4. Keep seated people centrally located. Once the class moves to the center and starts traveling across the floor, there’s an understandable temptation to move seated people to the outskirts on the sides the room. Here, they take on a less participatory position (even though they may be doing the movements), and the dynamic can transition to that of performers (standing folks) and audience members (seated folks). In Brooklyn, we made a decision as a teaching team to keep seated people in a circle in the middle of the studio for the ‘center’ portion of class. The standing dancers travel around them, past them, and through them, while the seated dancers do everything in their chairs and feel they’re at the center of the action. A seated teacher or assistant demonstrates the movement for the group, completing the strong sense of support and community they create among themselves. The response has been overwhelmingly positive. What about Pass the Pulse? After first regrouping the entire class in two concentric circles, we take a moment to transform into an interconnected ‘pretzel heart’ shape like this to finish:

Reverence with seated dancers chart

5. Consider adding a special class for young onset, newly diagnosed participants who are still working. We fought this for a long time, because we didn’t want to create levels that would require us to make decisions about who stayed in which class. But we heard so many requests for a class that would be available for those who are still working full time that we made a decision to pilot a ‘Dance for PD Plus’ this fall. A generous individual contribution made it possible to add this class to our budget. Although ostensibly geared toward working people with PD, we also predict that the level of mobility will be higher and that people would like a more rigorous and challenging pace. So the class will take place standing and will focus on mastering a predetermined set of key themes and skills during the 11-week semester. Participants will keep track of their progress through a simple skill checklist and a more extensive self-reflective journaling process that allows them to contemplate and analyze themes we raise in class. The class will meet twice a week and will be limited to 12 participants. I’ll look forward to posting a separate blog about this class later in the fall.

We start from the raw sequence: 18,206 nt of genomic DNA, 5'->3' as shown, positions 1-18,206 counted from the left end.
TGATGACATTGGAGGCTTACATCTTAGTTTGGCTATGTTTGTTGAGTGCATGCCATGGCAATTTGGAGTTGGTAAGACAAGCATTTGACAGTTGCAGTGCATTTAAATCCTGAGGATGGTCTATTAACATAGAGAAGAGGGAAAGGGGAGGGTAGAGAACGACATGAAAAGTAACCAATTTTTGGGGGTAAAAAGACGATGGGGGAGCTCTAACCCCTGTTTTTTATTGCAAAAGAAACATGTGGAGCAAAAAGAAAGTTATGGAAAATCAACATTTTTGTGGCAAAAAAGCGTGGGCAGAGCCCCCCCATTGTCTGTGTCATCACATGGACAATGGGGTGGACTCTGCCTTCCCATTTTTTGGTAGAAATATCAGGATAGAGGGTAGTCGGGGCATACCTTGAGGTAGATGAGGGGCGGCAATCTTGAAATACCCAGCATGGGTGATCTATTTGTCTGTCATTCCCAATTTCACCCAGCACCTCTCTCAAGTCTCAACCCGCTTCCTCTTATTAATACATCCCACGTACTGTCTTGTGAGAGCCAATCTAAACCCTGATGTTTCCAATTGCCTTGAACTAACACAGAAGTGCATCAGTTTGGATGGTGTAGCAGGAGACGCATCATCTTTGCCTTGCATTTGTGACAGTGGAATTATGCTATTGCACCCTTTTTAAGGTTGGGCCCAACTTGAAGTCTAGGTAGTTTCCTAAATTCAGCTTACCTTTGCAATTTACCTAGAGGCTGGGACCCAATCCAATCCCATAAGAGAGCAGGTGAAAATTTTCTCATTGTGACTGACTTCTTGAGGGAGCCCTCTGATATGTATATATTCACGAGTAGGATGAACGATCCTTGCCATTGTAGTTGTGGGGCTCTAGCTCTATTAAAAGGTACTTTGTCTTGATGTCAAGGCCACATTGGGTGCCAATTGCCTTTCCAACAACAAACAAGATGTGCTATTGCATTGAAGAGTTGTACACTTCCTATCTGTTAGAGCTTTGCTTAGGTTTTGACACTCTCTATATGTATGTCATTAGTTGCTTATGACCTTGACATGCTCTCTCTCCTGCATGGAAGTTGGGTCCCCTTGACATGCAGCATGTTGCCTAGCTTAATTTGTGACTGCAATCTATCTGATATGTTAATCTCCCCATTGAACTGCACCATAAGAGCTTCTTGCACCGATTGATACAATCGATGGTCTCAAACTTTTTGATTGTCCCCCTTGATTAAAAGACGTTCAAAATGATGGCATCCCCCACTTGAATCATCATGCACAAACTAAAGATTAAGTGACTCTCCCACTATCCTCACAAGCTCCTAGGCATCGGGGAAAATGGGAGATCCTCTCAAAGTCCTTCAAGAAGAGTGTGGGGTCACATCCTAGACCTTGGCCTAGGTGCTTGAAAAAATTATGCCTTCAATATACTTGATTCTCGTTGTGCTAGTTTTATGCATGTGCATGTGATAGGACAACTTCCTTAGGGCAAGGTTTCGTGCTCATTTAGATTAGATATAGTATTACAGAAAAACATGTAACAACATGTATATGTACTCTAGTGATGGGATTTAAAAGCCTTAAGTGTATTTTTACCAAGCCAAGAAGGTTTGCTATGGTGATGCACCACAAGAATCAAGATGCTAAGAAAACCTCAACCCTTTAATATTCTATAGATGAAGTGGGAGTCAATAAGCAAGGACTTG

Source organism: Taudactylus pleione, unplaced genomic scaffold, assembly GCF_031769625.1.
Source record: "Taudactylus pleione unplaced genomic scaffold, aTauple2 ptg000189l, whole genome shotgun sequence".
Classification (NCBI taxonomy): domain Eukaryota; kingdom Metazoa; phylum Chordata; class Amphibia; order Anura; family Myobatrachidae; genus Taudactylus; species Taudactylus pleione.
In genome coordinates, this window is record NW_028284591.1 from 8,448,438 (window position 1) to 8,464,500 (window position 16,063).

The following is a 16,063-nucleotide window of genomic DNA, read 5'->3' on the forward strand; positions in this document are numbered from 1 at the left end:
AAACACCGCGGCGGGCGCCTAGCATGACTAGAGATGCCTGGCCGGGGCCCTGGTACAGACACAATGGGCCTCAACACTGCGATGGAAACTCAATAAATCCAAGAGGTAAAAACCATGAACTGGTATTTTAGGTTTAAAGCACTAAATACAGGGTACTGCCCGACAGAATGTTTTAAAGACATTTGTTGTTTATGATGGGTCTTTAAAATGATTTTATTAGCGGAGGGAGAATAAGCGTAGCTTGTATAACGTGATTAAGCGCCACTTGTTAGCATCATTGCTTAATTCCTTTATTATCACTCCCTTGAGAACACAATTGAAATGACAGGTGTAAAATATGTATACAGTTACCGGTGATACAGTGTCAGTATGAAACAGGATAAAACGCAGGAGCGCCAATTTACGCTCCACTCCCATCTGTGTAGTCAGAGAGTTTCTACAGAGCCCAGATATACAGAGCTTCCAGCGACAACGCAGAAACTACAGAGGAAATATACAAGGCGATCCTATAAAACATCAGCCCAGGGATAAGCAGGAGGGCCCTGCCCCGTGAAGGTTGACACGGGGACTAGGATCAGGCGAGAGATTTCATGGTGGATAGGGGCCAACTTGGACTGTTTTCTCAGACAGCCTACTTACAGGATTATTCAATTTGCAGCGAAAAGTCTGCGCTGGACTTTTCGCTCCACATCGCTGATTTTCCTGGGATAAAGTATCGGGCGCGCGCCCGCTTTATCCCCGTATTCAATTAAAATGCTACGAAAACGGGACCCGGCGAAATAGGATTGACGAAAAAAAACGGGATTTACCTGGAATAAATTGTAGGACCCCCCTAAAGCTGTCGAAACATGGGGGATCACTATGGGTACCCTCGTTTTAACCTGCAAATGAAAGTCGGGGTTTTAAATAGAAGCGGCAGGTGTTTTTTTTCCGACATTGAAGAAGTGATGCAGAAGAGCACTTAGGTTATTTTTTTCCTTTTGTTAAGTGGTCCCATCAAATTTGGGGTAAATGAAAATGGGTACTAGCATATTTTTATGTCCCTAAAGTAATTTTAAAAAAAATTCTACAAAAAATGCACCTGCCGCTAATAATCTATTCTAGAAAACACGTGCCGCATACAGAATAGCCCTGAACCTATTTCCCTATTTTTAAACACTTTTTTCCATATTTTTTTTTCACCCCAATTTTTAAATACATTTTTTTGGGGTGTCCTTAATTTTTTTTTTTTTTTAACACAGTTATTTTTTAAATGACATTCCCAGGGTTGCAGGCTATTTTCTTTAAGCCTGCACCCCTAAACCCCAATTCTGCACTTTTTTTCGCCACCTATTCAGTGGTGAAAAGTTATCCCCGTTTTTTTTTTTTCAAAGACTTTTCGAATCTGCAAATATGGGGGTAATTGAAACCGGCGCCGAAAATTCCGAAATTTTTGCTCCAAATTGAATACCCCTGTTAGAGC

More ideas? Please share them!